This is just a short post to talk about Feeder at Brixton Academy last Saturday. A bit of a detour for NSNTM. To be honest, they weren’t a band I was particularly interested in when they were contemporary, let alone when they’re putting out their Greatest Hits album. And I can’t stand “Buck Rogers” due to it being one of about 11 songs that tortured me with endless repetition on the Gran Turismo 3 soundtrack. Still, a ticket came up, it was below face value, so I snapped it up to see if pop/rock has anything to offer me anymore.
The answer was a pretty emphatic no. I was fully aware that I was standing in almost exactly the same spot that I’d seen Korn, Hackavist, Red Fang and Mastadon in the last 9 months, all tough acts to follow and Feeder didn’t come close for me.
I was surprised that I knew a good 5 or so of their songs given that I’ve never so much as looked at one of their albums, which might have given me a way into show. On stage though, they were nice, inoffensive and utterly bland for where my music tastes are now. Clearly it appeals to a lot of people as there were plenty of smartly dressed punters losing their shit, but without a nostalgic emotional connection to the music and knowledge of the choruses, there wasn’t a lot to grab on to. With most hard rock/metal if you don’t know the songs there are at least hooks, face-melting riffs or grooves to draw you in. Calls for a most pit from singer, Grant Nicholas were frankly laughable.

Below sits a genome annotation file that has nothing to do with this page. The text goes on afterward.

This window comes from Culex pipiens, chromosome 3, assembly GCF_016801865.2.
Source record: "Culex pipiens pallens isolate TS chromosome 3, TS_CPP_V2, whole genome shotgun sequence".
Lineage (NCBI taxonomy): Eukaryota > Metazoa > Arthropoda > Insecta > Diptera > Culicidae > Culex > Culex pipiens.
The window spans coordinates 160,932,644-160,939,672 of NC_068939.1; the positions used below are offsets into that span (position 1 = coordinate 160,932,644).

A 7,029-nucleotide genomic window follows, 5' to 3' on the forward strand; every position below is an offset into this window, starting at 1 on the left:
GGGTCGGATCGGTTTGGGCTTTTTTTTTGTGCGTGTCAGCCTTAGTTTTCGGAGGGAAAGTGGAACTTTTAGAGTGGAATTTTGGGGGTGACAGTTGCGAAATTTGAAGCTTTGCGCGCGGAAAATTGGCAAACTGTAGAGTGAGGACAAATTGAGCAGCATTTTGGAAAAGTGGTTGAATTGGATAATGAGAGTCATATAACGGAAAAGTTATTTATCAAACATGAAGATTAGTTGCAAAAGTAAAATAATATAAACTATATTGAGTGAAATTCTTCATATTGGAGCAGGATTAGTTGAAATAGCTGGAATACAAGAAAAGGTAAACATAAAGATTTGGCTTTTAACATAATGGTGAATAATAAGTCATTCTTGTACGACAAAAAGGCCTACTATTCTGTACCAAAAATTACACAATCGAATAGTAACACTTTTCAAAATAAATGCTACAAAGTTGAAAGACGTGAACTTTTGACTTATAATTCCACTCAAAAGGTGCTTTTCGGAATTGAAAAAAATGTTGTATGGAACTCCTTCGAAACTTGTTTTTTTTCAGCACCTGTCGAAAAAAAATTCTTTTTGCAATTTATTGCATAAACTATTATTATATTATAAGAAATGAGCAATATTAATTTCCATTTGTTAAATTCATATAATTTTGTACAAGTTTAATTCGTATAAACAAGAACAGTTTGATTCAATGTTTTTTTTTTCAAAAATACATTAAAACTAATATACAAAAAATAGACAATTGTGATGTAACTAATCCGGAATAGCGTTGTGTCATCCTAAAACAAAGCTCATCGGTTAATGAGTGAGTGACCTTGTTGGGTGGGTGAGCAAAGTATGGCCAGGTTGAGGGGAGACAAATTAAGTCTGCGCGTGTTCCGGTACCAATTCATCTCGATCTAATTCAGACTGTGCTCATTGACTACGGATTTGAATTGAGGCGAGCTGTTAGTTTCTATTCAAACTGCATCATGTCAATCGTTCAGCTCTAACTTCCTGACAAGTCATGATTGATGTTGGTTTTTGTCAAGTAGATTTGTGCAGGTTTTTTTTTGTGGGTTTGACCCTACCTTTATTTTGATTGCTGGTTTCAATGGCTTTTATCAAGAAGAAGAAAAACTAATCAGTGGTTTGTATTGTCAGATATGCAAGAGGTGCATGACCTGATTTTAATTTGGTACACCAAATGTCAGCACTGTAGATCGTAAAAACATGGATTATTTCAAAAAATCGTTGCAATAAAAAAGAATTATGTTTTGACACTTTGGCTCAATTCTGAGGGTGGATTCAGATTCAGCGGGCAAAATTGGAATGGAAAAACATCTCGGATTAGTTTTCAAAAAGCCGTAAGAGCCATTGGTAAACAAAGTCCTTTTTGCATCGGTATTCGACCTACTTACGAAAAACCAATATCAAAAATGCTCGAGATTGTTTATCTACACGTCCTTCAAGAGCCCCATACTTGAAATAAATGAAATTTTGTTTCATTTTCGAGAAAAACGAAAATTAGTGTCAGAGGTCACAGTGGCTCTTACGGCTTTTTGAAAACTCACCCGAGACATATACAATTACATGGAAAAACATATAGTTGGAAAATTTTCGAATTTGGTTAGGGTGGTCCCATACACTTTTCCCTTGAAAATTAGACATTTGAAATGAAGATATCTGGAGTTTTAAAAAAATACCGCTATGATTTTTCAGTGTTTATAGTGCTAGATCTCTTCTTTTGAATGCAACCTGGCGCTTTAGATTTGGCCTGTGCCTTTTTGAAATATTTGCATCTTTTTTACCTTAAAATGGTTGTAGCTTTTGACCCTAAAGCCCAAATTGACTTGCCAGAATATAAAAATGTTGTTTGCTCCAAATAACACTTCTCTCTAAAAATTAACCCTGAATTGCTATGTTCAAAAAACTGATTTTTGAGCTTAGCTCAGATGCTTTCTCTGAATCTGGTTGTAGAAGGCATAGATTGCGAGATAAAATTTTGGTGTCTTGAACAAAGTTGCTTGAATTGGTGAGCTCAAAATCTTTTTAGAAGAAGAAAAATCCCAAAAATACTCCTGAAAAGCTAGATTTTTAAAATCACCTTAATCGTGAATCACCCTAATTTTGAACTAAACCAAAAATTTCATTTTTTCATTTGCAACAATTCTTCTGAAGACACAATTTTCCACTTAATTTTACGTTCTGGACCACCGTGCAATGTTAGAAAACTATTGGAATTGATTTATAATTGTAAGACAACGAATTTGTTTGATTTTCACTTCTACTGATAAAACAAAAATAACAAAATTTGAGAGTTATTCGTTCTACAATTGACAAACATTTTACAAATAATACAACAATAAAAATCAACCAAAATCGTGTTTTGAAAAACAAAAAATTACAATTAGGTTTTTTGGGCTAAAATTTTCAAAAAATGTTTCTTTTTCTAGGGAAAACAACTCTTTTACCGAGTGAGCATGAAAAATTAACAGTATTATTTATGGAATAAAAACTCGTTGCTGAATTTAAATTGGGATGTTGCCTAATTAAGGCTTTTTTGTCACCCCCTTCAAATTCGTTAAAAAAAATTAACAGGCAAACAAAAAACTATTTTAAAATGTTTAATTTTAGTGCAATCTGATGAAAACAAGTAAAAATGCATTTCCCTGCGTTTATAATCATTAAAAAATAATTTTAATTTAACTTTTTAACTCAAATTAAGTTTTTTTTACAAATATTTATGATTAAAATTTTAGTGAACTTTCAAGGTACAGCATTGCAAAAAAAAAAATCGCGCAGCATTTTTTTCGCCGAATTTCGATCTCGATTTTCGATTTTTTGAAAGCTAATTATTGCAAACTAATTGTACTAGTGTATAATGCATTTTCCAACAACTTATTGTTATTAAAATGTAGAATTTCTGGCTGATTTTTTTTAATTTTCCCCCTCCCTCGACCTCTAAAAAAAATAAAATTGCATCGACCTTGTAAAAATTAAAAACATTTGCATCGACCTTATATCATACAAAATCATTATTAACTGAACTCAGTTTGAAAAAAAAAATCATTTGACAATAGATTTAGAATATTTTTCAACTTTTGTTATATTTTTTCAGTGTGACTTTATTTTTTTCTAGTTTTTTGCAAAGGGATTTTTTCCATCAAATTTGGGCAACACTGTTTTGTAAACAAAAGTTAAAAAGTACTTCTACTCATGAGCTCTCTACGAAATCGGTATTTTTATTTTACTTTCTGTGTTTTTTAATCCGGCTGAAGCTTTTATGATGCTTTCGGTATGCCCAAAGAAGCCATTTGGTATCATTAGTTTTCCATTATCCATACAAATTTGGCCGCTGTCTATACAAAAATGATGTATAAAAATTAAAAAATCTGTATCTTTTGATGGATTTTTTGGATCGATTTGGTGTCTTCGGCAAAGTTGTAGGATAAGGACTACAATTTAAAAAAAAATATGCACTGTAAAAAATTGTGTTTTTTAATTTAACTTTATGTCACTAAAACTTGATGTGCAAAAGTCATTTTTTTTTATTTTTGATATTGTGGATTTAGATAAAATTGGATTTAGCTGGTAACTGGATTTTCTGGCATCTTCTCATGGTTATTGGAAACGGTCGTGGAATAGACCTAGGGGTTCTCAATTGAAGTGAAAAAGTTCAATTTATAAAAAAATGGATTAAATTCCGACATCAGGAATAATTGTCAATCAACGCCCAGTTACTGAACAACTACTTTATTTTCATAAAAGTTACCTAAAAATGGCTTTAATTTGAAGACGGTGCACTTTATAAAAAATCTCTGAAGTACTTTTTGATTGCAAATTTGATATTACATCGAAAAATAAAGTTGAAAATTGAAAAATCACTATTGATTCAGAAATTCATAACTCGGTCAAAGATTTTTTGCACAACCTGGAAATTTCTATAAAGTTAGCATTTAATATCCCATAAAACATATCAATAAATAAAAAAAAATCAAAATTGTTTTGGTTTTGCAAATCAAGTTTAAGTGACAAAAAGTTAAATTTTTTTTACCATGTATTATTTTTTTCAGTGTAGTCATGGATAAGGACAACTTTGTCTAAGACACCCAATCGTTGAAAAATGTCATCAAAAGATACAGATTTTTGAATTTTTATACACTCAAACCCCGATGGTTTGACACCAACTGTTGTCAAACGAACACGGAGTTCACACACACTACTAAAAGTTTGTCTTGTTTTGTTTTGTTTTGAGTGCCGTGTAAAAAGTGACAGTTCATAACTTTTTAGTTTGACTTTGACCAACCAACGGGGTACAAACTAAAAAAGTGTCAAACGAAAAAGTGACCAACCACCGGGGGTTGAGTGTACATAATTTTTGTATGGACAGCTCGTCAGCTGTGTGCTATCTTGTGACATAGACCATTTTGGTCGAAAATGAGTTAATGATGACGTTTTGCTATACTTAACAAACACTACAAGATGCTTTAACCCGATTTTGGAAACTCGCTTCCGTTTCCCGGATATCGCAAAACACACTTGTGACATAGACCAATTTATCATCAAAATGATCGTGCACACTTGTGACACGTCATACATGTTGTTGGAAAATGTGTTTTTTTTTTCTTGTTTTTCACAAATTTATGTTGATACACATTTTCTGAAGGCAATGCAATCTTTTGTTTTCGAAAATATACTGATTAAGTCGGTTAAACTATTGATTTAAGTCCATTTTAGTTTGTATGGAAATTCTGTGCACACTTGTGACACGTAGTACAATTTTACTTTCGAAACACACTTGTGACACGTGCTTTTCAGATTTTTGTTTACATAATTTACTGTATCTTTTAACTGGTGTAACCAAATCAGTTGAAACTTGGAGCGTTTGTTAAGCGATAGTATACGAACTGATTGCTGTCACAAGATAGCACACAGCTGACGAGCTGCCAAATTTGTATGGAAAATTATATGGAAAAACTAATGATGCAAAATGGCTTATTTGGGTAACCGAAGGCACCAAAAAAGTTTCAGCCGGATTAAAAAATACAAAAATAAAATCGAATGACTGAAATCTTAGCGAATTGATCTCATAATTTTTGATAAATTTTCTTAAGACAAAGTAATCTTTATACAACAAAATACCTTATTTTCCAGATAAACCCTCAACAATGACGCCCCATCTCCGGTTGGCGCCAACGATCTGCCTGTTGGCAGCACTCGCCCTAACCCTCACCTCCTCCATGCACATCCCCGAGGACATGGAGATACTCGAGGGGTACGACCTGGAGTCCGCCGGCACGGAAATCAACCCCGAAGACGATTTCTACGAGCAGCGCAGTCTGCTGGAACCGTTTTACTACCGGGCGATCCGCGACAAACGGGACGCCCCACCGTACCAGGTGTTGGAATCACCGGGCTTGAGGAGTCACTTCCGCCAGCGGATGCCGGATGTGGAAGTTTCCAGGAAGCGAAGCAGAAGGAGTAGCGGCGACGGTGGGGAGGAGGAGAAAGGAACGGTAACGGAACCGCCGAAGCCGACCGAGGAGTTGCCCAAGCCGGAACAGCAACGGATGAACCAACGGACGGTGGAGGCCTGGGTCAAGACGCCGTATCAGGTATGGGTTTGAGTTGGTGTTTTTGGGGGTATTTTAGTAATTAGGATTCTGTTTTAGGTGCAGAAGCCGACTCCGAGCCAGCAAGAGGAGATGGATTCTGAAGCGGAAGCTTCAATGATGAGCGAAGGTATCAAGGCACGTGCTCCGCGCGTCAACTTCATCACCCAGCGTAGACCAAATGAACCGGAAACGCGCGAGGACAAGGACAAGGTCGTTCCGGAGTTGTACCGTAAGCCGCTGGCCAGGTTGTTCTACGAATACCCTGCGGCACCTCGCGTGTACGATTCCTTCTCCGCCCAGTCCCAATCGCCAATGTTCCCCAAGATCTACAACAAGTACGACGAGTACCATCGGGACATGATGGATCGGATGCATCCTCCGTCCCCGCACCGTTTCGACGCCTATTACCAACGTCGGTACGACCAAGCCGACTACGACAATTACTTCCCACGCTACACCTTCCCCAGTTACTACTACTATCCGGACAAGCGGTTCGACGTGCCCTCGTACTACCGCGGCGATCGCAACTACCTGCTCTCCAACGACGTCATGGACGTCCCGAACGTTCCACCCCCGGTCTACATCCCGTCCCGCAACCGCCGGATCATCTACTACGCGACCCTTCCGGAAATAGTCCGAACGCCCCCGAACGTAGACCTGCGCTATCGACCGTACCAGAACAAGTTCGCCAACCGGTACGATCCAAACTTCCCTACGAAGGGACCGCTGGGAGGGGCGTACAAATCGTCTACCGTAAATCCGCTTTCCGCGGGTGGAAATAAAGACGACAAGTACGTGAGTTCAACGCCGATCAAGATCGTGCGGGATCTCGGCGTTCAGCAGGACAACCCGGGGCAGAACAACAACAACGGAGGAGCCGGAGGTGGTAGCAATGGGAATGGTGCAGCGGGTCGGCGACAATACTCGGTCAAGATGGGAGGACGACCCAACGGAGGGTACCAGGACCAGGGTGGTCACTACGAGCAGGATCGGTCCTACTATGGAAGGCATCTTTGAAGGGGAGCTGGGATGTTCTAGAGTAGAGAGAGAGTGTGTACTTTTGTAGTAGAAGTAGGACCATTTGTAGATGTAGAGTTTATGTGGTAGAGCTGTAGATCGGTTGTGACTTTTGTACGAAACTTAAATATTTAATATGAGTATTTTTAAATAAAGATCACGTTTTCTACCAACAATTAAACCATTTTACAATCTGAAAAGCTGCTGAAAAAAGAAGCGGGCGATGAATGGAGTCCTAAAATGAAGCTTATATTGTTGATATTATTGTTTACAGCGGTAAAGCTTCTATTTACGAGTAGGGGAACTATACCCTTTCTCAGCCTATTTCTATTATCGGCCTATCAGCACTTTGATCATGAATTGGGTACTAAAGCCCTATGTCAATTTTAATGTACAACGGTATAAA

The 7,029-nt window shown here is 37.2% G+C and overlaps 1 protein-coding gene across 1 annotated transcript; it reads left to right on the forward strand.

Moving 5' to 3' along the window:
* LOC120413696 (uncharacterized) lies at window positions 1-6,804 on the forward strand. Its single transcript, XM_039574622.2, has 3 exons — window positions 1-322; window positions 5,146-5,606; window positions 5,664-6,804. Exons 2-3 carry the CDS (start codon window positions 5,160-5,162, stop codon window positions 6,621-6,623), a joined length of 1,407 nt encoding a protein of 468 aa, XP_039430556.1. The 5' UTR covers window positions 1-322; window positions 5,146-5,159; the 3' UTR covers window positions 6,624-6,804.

There is definitely a place for Feeder in the world and for me, Feeder were at their best when they went harder and work their guitars a bit, with “Stereo World”, “My Perfect Day” and “Come Back Around” (which wouldn’t sound out of place on a Foo Fighters album) standing out. They also played a few more interesting and atmospheric numbers like “Eskimo” and “Universe of Life” which have stayed with me. “Buck Rogers” and “Just A Day” were big live, but you shouldn’t be able to sing along with your own guitar line. Anything more acoustic/singer-songwritery I could do without. I definitely could have done without the self-indulgent 6 song acoustic encore.
Verdict: Not a hint of breakdown or blast beat (which I suppose is fair enough) and a lot of waiting between the (admittedly decent) rockier songs. Maybe a couple of tracks will work their way only a playlist but frankly life is too short to listen to music that, for the most part, is straight down the middle.